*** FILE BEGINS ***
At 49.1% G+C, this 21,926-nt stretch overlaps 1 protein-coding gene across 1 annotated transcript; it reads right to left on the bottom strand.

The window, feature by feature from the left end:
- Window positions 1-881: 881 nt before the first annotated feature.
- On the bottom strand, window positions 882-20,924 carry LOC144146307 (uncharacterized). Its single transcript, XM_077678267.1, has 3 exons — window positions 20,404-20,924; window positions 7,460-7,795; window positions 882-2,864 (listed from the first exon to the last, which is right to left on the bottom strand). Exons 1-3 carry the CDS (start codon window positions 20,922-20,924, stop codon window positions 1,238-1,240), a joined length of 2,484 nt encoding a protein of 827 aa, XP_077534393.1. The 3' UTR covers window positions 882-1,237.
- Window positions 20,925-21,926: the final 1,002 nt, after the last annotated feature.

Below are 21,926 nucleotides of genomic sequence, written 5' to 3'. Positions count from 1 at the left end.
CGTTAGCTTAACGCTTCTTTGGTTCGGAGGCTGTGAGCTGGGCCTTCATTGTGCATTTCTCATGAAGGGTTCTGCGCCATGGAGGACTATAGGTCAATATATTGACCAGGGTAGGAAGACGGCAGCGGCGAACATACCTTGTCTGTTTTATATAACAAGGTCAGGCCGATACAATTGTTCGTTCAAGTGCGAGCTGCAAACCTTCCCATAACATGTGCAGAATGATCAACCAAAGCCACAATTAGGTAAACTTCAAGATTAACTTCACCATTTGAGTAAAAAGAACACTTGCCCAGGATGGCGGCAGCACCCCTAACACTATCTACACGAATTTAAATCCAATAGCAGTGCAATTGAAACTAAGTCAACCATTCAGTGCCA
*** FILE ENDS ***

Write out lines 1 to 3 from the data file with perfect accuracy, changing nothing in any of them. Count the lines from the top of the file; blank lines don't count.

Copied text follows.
At 49.1% G+C, this 21,926-nt stretch overlaps 1 protein-coding gene across 1 annotated transcript; it reads right to left on the bottom strand.

The window, feature by feature from the left end:
- Window positions 1-881: 881 nt before the first annotated feature.